In predicate logic , the inner structure of sentences can also be represented, which cannot be further broken down from a propositional logic. The internal structure of the statements ( the apple is red. ) Is represented by predicates (also called statement functions) ( is red ) on the one hand and by their arguments on the other ( the apple ); The predicate expresses, for example, a property ( red ) that applies to its argument or a relation that exists between its arguments (x is greater than y). The concept of the statement function is derived from the mathematical concept of the function . A logical proposition function, just like a mathematical function, has a value that is not a numerical value, but a truth value.

The difference between the first-level predicate logic and the higher-level predicate logic is what is quantified using the quantifiers (“all”, “at least one”): In the first-level predicate logic, only individuals are quantified (e.g. “All pigs are pink "), in the predicate logic of a higher level, predicates themselves are also quantified (e.g." There is a predicate that applies to Socrates ").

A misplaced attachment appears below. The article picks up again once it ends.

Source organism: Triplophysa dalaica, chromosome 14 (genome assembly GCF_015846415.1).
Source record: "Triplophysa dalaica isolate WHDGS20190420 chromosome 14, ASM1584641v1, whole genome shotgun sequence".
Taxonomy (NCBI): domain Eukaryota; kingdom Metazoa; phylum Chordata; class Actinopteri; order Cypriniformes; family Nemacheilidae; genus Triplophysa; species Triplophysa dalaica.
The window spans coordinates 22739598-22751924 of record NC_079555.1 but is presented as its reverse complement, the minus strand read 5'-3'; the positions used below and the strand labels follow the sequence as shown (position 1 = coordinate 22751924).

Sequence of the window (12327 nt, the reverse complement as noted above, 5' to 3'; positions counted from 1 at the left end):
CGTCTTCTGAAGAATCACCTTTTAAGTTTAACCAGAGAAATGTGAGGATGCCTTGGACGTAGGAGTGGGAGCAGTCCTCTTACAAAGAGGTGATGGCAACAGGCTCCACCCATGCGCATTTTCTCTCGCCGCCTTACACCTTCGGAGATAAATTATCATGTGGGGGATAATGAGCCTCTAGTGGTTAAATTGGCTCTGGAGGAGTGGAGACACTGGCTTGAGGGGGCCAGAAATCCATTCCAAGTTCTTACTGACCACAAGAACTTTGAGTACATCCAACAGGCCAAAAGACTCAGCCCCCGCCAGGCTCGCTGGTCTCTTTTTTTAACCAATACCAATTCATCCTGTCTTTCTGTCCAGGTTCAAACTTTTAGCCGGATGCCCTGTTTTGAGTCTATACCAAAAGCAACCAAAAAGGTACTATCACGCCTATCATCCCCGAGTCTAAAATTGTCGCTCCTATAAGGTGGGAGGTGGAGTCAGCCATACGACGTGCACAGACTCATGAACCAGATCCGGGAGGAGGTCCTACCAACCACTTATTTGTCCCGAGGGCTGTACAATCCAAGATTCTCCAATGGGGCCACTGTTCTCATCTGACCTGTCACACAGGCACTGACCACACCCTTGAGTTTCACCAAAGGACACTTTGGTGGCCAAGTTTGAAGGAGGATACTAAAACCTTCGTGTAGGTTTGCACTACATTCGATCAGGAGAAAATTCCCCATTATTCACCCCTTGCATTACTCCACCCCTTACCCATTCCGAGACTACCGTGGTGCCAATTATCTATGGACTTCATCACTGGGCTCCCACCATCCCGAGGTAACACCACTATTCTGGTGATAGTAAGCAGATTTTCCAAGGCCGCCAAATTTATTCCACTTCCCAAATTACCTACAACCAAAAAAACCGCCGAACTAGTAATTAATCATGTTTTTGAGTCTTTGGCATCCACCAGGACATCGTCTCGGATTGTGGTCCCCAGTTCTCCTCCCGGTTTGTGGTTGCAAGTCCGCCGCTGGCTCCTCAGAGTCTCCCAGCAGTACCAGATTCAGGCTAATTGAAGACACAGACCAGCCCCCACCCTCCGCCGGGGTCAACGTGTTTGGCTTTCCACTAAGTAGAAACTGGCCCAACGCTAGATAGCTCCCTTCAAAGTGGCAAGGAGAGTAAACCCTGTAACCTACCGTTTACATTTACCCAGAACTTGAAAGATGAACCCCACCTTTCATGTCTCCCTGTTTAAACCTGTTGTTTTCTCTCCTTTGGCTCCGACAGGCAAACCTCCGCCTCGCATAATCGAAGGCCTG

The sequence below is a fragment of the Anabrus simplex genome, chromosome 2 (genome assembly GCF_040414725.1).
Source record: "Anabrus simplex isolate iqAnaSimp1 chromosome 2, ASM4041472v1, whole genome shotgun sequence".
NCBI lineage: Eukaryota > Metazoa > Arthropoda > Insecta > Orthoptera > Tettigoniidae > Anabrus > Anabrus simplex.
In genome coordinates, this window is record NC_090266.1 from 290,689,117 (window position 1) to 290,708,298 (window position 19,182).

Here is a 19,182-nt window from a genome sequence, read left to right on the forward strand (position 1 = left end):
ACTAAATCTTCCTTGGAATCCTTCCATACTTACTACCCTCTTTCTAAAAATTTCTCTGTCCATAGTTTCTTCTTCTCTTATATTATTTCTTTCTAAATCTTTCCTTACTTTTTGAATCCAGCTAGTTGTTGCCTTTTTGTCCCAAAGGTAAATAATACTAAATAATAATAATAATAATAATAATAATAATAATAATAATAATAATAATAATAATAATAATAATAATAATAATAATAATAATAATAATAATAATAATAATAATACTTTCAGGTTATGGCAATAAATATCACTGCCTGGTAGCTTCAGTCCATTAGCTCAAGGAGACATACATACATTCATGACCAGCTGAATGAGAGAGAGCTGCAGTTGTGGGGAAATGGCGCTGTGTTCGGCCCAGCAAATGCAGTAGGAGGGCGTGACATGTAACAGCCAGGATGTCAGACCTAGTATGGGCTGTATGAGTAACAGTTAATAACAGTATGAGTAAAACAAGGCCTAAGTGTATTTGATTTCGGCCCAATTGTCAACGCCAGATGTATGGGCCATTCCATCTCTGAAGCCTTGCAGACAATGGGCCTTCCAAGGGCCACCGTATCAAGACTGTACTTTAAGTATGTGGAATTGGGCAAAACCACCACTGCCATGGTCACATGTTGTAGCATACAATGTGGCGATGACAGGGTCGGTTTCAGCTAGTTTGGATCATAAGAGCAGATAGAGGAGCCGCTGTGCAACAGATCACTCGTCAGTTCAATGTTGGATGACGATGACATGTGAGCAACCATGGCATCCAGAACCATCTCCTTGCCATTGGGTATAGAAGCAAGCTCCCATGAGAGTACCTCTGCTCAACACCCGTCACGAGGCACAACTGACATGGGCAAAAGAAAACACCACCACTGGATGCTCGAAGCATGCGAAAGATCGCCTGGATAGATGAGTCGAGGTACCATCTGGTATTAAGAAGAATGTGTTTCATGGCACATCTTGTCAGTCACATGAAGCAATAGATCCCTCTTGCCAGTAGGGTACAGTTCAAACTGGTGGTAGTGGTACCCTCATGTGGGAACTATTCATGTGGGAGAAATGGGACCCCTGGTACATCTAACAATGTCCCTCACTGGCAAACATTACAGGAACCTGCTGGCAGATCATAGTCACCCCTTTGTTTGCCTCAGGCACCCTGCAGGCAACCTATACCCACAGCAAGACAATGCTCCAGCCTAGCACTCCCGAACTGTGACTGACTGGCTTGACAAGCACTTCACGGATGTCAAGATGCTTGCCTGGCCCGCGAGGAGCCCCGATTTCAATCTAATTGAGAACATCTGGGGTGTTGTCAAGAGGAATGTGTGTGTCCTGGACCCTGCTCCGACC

Formally, predicate logic requires a distinction between different expression categories such as terms , functors , predicators and quantifiers. This is overcome in the step logic , a form of the typified lambda calculus . This makes mathematical induction , for example, an ordinary, derivable formula.

The syllogistics that was dominant up to the 19th century and goes back to Aristotle can be understood as a forerunner of predicate logic. A basic term in syllogistics is the term "concepts"; it is not broken down further there. In predicate logic, terms are expressed as single-digit predicates; Multi-digit predicates can also be used to analyze the internal structure of terms and thus show the validity of arguments that cannot be syllogistically grasped. A frequently quoted intuitively catchy example is the argument “All horses are animals; so all horse heads are animal heads ”, which can only be derived in higher logics such as predicate logic.